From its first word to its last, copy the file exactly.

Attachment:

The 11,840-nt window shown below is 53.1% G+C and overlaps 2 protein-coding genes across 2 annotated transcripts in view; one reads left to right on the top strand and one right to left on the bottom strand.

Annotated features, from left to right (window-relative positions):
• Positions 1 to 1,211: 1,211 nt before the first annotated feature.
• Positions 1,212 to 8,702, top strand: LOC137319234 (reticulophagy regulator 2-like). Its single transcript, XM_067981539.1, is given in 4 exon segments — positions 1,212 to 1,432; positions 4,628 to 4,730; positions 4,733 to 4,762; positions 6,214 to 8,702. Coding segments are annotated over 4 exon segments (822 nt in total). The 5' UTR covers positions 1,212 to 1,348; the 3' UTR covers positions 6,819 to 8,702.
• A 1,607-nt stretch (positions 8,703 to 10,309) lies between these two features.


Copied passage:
The 11,840-nt window shown below is 53.1% G+C and overlaps 2 protein-coding genes across 2 annotated transcripts in view; one reads left to right on the top strand and one right to left on the bottom strand.

Annotated features, from left to right (window-relative positions):
• Positions 1 to 1,211: 1,211 nt before the first annotated feature.
• Positions 1,212 to 8,702, top strand: LOC137319234 (reticulophagy regulator 2-like). Its single transcript, XM_067981539.1, is given in 4 exon segments — positions 1,212 to 1,432; positions 4,628 to 4,730; positions 4,733 to 4,762; positions 6,214 to 8,702. Coding segments are annotated over 4 exon segments (822 nt in total). The 5' UTR covers positions 1,212 to 1,348; the 3' UTR covers positions 6,819 to 8,702.
• A 1,607-nt stretch (positions 8,703 to 10,309) lies between these two features.